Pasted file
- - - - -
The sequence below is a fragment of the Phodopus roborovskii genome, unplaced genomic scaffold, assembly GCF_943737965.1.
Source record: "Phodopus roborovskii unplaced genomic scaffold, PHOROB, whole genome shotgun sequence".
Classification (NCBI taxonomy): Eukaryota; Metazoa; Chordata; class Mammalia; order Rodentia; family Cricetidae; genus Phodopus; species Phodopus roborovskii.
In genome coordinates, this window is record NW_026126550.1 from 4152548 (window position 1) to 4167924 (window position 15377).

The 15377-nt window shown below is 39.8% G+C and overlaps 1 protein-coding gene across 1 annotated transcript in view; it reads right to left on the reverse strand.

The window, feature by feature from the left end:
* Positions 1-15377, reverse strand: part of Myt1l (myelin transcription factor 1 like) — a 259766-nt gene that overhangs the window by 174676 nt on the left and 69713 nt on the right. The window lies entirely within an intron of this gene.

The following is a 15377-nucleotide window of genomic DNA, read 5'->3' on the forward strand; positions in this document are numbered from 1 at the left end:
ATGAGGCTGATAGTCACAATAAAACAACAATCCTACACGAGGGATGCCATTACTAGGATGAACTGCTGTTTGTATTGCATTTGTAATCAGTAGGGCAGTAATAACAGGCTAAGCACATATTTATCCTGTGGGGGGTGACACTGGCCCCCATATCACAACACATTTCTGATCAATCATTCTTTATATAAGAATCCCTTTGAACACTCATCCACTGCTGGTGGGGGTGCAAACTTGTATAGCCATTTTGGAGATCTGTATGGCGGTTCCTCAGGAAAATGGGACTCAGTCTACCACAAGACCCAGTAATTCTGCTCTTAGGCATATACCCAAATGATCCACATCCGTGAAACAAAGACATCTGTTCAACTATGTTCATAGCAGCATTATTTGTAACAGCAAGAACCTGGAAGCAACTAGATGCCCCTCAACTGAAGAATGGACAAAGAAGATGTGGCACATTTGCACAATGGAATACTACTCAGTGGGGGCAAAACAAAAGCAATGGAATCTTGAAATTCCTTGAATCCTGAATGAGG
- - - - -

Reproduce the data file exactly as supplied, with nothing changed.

The sequence below is a fragment of the Phodopus roborovskii genome, unplaced genomic scaffold, assembly GCF_943737965.1.
Source record: "Phodopus roborovskii unplaced genomic scaffold, PHOROB, whole genome shotgun sequence".
Classification (NCBI taxonomy): Eukaryota; Metazoa; Chordata; class Mammalia; order Rodentia; family Cricetidae; genus Phodopus; species Phodopus roborovskii.
In genome coordinates, this window is record NW_026126550.1 from 4152548 (window position 1) to 4167924 (window position 15377).

The 15377-nt window shown below is 39.8% G+C and overlaps 1 protein-coding gene across 1 annotated transcript in view; it reads right to left on the reverse strand.

The window, feature by feature from the left end:
* Positions 1-15377, reverse strand: part of Myt1l (myelin transcription factor 1 like) — a 259766-nt gene that overhangs the window by 174676 nt on the left and 69713 nt on the right. The window lies entirely within an intron of this gene.

The following is a 15377-nucleotide window of genomic DNA, read 5'->3' on the forward strand; positions in this document are numbered from 1 at the left end:
ATGAGGCTGATAGTCACAATAAAACAACAATCCTACACGAGGGATGCCATTACTAGGATGAACTGCTGTTTGTATTGCATTTGTAATCAGTAGGGCAGTAATAACAGGCTAAGCACATATTTATCCTGTGGGGGGTGACACTGGCCCCCATATCACAACACATTTCTGATCAATCATTCTTTATATAAGAATCCCTTTGAACACTCATCCACTGCTGGTGGGGGTGCAAACTTGTATAGCCATTTTGGAGATCTGTATGGCGGTTCCTCAGGAAAATGGGACTCAGTCTACCACAAGACCCAGTAATTCTGCTCTTAGGCATATACCCAAATGATCCACATCCGTGAAACAAAGACATCTGTTCAACTATGTTCATAGCAGCATTATTTGTAACAGCAAGAACCTGGAAGCAACTAGATGCCCCTCAACTGAAGAATGGACAAAGAAGATGTGGCACATTTGCACAATGGAATACTACTCAGTGGGGGCAAAACAAAAGCAATGGAATCTTGAAATTCCTTGAATCCTGAATGAGG